Triple-listed international gold miner B2Gold Corp. (B2Gold) is celebrating record production volumes (and process plant recoveries) at its Namibia-based open cast Otjikoto operation – well above initial output expectations when the mine started producing in December 2014. While this in itself is a massive achievement for the company, B2Gold is already looking towards the future with aspirations to develop an underground mine at the nearby operating Wolfshag deposit, writes Laura Cornish.
Otjikoto outperforms expansion
While it took B2Gold only three years to deliver the gold-producing Otjikoto after acquiring the Greenfield project late in 2011, the mine’s journey since then has continued with equal if not greater momentum.
It is located approximately 300 km north of Windhoek between Otjiwarongo and Otavi and is owned 90% by B2Gold and 10% by EVI Mining, a local empowerment group.
When first built, Otjikoto was designed to comfortably deliver around 140 000 ozpa of open cast gold resources from a 2.8 Mtpa ROM rate for just over 12 years. A simple expansion to the process plant, completed around mid-2015, saw its production capacity output increase well above this to its current 3.3 Mtpa ROM and 165 000 – 175 000 ozpa of gold (which is even higher than intended from the expansion and the forecast for 2017). The mine produced 166 285 oz of gold for the 2016 year.
“This is a phenomenal achievement considering the expansion simply entailed incorporating additional leach tanks, pumps and large diameter pipes – successfully implemented to the point where it now outperforms the planned 365 tph and delivers around 420 tph,” says B2Gold Namibia MD Mark Dawe. “We have also increased our mining equipment fleet to accommodate these higher volumes and will add another five mining trucks and a 250 t excavator during the year to ensure we continue to operate comfortably.”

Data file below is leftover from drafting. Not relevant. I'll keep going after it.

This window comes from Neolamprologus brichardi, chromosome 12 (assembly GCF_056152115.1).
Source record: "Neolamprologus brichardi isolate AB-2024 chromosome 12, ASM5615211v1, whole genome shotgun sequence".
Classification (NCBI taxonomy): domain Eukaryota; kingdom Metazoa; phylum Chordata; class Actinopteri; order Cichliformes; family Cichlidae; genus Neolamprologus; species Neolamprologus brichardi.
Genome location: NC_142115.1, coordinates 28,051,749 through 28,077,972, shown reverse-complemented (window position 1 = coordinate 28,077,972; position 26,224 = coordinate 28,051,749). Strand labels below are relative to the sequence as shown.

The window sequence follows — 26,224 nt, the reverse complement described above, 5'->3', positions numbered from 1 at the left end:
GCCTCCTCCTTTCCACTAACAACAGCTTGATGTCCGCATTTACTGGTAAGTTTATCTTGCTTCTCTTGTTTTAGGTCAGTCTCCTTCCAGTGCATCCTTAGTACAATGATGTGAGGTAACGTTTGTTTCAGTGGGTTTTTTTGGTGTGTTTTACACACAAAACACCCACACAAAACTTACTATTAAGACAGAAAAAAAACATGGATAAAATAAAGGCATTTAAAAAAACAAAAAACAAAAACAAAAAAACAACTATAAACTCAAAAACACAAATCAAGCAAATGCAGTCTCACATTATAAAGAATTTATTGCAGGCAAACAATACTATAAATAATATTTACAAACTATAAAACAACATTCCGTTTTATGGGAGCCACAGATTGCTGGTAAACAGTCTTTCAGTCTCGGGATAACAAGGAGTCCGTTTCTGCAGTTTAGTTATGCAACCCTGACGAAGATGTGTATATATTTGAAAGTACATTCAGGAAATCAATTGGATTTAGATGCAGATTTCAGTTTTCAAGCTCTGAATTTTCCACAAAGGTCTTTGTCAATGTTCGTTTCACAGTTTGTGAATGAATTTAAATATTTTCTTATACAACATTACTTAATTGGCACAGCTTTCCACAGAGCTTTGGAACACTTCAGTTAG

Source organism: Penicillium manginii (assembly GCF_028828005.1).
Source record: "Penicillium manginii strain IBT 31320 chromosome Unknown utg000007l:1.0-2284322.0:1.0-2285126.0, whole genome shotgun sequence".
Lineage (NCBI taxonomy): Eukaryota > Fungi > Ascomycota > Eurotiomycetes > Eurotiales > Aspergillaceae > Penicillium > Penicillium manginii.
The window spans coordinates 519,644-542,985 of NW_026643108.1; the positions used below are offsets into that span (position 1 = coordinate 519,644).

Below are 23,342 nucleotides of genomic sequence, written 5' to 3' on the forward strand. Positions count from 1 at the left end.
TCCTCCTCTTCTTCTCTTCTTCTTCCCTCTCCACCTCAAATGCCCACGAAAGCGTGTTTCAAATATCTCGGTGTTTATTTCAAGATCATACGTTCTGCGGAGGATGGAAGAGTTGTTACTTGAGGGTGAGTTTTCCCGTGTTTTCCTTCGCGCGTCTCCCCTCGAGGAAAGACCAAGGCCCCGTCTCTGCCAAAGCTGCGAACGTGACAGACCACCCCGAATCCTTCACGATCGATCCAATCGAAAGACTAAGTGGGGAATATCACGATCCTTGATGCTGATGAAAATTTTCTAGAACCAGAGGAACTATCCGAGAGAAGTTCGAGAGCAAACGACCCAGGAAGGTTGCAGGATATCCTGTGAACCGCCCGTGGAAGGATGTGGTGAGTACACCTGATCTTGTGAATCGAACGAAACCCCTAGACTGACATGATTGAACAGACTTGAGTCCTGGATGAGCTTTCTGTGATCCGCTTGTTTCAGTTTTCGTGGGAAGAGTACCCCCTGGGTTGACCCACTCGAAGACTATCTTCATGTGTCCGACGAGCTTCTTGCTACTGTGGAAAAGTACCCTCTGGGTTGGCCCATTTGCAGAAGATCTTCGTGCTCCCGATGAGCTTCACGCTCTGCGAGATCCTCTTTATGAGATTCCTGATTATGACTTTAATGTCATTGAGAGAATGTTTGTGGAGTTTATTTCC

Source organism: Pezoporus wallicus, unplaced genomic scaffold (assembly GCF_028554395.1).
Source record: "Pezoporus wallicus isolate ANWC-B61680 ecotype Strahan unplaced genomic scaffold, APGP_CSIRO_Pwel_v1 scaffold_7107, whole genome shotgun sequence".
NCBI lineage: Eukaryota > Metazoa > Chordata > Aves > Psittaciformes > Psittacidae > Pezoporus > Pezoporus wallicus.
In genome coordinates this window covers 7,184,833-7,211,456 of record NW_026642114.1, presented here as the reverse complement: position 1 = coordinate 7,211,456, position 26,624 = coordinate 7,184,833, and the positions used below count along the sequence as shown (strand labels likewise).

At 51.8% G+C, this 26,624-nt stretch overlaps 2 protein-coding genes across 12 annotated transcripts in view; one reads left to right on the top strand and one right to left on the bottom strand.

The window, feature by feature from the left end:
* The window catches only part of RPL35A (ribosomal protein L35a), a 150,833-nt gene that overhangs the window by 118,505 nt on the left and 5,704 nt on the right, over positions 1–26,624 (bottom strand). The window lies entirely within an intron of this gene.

The latter half of 2015 also saw B2Gold introduce its nearby B2Gold-discovered Wolfshag deposit into its production mix. Dawe describes this as a “very rich ore body” strategically ideal to blend with the Otjikoto pit’s lower grade ores (0.6 to 2 g/t) and improve overall grade recoveries. Consequently, the operation is expected to average about 1.59 g/t in 2017. Wolfshag also opens up the potential to process older stockpiles as the mine ages – thereby increasing the overall ounce profile of the mine quite significantly.
Dawe also attributes Otjikoto’s overall operating success to the process plant (design and built by B2Gold management and Lycopodium). “We have some of the highest overall metallurgical recoveries in the world – over 98% generally and sometimes close to 99% recovery.” This is thanks to the mine’s geology, easily liberated gold mineralogy and high proportion of coarse gold, but more so because of the unconventional and “unique” plant design which sees all the milled product processed through the gravity circuit before being leached.
We have some of the highest overall metallurgical recoveries in the world – over 98% generally and sometimes close to 99% recovery,” Mark Dawe
Underground potential on the cards
While the Otjikoto project has a 10 year proven lifespan based on current reserves and resources, it will likely extend beyond this period as the mine’s exploration drilling programme advances.
“Our drilling programme is progressing well – we’ve picked up down-dip extensions at both Wolfshag and Otjikoto and are in fact evaluating the feasibility of developing an underground operation at Wolfshag as well which will extend beyond the bottom of the pit, designed to be about 250 m deep ultimately,” Dawe notes.